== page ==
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Why You Should Refinance Your Home

Historically low interest rates — which hovered under 3% in the last week of 2021 — have lots of homeowners wondering if they should refinance their home. And in fact, home refinance became increasingly popular last year as more Americans elected to stay in their current homes rather than enter a highly competitive home buying market. In the first half of 2021, there was a 33% increase in refinance activity compared to the first half of 2020. You may be asking yourself, “Should I refinance my home? And if I should, how do I refinance, and how much will it cost?” These are all smart questions to answer before you make your decision.

Refinancing your home has several benefits — but it isn’t always a sure bet for every homeowner.

6 reasons for refinancing your home

First of all, let’s define what a home refinance is, exactly: Essentially, you’re trading in your old mortgage for a new one. Refinancing a home loan lets you change the terms of your loan, with the goal of giving yourself more favorable terms, such as a lower interest rate, a lower monthly payment, or a shorter lending term. You basically pay off your old mortgage with the new one, which is why it’s called refinancing.

Many people don’t think about refinancing when they buy their homes, but here are six reasons you might want to consider refinancing your home loan.
  1. You can lower your interest rate. If you bought your house before mortgage rates dropped below 3%, you may be paying much more in interest than if you refinance your home loan. A lower interest rate means you’ll save more money each month, which you can elect to put toward debt or pad your savings account or nest egg.
  2. You may be able to lower the amount of your monthly payment. If you’re struggling to make the higher payments on your 15-year loan, refinancing to a 30-year loan can lower your monthly payments. Or perhaps you have an Adjustable Rate Mortgage, or ARM loan, where the rate rises as time goes on. Refinancing your home loan lets you switch to the relative safety of a fixed-rate mortgage. 
  3. You may be able to get rid of private mortgage insurance, or PMI. New homeowners often must pay PMI because they’re unable to come up with 20% of their down payment, which can add hundreds of dollars each month to their monthly mortgage payment. Homeowners stop paying PMI once their home equity reaches that 20% — but that can take years. Consider refinancing instead.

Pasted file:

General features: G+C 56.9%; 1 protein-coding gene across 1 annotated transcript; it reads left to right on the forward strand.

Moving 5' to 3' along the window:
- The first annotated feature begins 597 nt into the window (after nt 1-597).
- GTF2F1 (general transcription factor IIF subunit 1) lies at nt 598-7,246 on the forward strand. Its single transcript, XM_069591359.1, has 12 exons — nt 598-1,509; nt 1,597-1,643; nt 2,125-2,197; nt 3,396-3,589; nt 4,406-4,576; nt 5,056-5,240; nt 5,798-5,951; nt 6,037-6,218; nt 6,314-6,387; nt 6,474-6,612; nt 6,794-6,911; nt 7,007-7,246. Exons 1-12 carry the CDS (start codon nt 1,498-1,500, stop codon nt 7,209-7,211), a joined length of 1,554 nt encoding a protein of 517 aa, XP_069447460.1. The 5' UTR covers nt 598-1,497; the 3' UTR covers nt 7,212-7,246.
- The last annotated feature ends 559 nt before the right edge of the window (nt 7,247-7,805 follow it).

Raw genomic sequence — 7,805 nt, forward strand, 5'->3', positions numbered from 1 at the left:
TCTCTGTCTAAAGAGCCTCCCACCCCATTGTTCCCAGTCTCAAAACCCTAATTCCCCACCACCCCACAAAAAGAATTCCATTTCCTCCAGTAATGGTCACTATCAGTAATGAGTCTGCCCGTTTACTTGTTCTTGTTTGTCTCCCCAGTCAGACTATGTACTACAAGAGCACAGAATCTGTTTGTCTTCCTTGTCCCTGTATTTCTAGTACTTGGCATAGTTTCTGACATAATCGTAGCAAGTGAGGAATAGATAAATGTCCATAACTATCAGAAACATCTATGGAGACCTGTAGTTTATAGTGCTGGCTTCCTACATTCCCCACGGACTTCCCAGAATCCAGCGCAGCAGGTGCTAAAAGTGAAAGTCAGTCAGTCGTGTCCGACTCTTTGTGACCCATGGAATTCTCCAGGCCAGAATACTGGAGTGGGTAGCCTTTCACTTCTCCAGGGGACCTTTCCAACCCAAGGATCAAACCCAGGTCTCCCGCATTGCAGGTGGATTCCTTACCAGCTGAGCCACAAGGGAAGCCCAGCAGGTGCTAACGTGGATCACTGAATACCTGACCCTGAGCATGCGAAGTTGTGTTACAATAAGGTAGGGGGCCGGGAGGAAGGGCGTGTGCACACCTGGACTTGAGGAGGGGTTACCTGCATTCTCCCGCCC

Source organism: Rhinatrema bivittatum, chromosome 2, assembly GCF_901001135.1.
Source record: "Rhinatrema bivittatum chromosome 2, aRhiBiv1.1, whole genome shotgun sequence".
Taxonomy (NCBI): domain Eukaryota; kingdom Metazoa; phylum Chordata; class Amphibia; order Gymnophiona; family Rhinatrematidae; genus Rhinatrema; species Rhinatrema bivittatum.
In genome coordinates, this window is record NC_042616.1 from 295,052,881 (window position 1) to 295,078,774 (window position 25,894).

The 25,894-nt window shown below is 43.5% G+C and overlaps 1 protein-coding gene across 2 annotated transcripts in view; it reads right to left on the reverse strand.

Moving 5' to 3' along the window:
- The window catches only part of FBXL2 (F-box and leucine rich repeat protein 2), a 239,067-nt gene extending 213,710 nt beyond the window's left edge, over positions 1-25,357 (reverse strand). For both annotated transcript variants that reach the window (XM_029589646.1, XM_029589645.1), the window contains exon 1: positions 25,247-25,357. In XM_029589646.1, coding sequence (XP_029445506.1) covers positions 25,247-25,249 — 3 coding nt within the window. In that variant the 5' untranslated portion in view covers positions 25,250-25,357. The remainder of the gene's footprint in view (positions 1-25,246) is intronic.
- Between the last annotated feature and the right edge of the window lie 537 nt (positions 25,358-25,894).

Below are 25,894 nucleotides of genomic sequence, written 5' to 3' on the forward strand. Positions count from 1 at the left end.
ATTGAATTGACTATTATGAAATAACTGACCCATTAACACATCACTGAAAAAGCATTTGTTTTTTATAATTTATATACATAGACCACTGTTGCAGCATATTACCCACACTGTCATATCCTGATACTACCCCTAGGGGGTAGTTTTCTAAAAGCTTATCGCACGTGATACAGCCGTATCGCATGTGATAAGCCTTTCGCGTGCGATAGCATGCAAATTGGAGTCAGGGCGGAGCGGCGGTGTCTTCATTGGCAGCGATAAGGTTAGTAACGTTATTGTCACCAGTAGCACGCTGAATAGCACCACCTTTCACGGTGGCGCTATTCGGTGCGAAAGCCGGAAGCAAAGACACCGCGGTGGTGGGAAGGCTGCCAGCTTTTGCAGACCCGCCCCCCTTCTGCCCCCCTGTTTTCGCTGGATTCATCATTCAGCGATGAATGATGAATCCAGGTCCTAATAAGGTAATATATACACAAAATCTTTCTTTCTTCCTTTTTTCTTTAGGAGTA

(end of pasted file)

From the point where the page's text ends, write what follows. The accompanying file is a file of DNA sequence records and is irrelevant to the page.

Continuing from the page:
The refinancing tactic works if your home has gained substantial value since the last time you got a mortgage. For example, if you bought your house four years ago with a 10% down payment, and the home’s value has risen 15% since then, you now owe less than 80% of what the home is worth. Under these circumstances, you might be able to refinance into a new loan without having to pay PMI.
  1. You can pay off larger debts, like medical expenses or student loans. If you’ve lived in your home for several years, and with home values rising as quickly as they have been, you’ve probably built up equity in your home. A cash-out refinance replaces your current loan with a higher-value loan and takes out a portion of the equity you have in cash, which you can use toward debt.
For example, if you have a $250,000 mortgage and $100,000 in equity, you still owe $150,000 on your loan. You may receive a new loan for $175,000 and your lender will give you the $25,000 difference in cash after closing. You can then use that money for anything you want — such as paying off your debts.
But paying down debt isn’t your only option.
  1. You can use your equity to make home improvements. If you’ve got a big home remodeling project on your wish list but just haven’t saved the money, a home loan refinance could give you the money you need for that bathroom or kitchen remodel. Using the equity in your home can be better than taking out a personal loan or putting charges on a credit card because cash-out refinances usually have lower interest rates than most credit cards.
  2. You can put your equity toward buying a second home. Ever dreamed of owning a vacation home? Or having an investment property that you can rent out to generate more income? The home equity cash from refinancing your home loan can also be put toward these types of purchases.

Cost of refinancing your home

Refinancing your home loan isn’t free, so it's important to understand the costs associated with refinancing. These are considered closing costs, which can be about 2%-3% of your loan balance.
  • Application fee: You pay this when you apply for your refinance, even if the lender rejects your refinance loan request.
  • Appraisal fee: Most lenders require appraisals on your home before refinancing.
  • Title search and insurance: Your lender may require another title search when you refinance your home loan.
  • Attorney fees: Depending on your state, an attorney is required to review and file paperwork for your loan.

FNBT can help you refinance your home

Thinking that refinancing your home might be the right decision for you? Trust our mortgage experts at First National Bank and Trust to help you through refinancing and every stage of the home loan process.
Talk with a member of our mortgage team or come into one of our 16 locations throughout southern Wisconsin and northern Illinois.